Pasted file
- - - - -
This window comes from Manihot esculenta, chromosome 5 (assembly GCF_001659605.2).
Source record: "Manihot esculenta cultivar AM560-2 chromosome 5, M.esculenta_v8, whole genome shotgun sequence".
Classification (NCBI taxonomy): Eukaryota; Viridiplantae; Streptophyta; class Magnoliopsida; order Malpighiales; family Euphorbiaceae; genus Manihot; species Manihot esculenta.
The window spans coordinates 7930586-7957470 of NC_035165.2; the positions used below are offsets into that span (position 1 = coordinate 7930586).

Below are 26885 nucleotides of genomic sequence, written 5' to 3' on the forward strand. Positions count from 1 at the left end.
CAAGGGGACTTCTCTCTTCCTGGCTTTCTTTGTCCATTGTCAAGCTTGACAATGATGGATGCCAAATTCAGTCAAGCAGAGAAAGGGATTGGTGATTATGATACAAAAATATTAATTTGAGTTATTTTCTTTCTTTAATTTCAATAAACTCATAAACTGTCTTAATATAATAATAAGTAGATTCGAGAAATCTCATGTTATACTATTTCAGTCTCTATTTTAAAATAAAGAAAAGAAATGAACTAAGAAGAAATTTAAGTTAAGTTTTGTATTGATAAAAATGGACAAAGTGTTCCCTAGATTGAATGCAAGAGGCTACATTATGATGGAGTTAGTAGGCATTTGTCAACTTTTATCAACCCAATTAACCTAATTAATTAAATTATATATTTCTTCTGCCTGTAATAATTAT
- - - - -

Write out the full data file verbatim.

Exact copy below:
This window comes from Manihot esculenta, chromosome 5 (assembly GCF_001659605.2).
Source record: "Manihot esculenta cultivar AM560-2 chromosome 5, M.esculenta_v8, whole genome shotgun sequence".
Classification (NCBI taxonomy): Eukaryota; Viridiplantae; Streptophyta; class Magnoliopsida; order Malpighiales; family Euphorbiaceae; genus Manihot; species Manihot esculenta.
The window spans coordinates 7930586-7957470 of NC_035165.2; the positions used below are offsets into that span (position 1 = coordinate 7930586).

Below are 26885 nucleotides of genomic sequence, written 5' to 3' on the forward strand. Positions count from 1 at the left end.
CAAGGGGACTTCTCTCTTCCTGGCTTTCTTTGTCCATTGTCAAGCTTGACAATGATGGATGCCAAATTCAGTCAAGCAGAGAAAGGGATTGGTGATTATGATACAAAAATATTAATTTGAGTTATTTTCTTTCTTTAATTTCAATAAACTCATAAACTGTCTTAATATAATAATAAGTAGATTCGAGAAATCTCATGTTATACTATTTCAGTCTCTATTTTAAAATAAAGAAAAGAAATGAACTAAGAAGAAATTTAAGTTAAGTTTTGTATTGATAAAAATGGACAAAGTGTTCCCTAGATTGAATGCAAGAGGCTACATTATGATGGAGTTAGTAGGCATTTGTCAACTTTTATCAACCCAATTAACCTAATTAATTAAATTATATATTTCTTCTGCCTGTAATAATTAT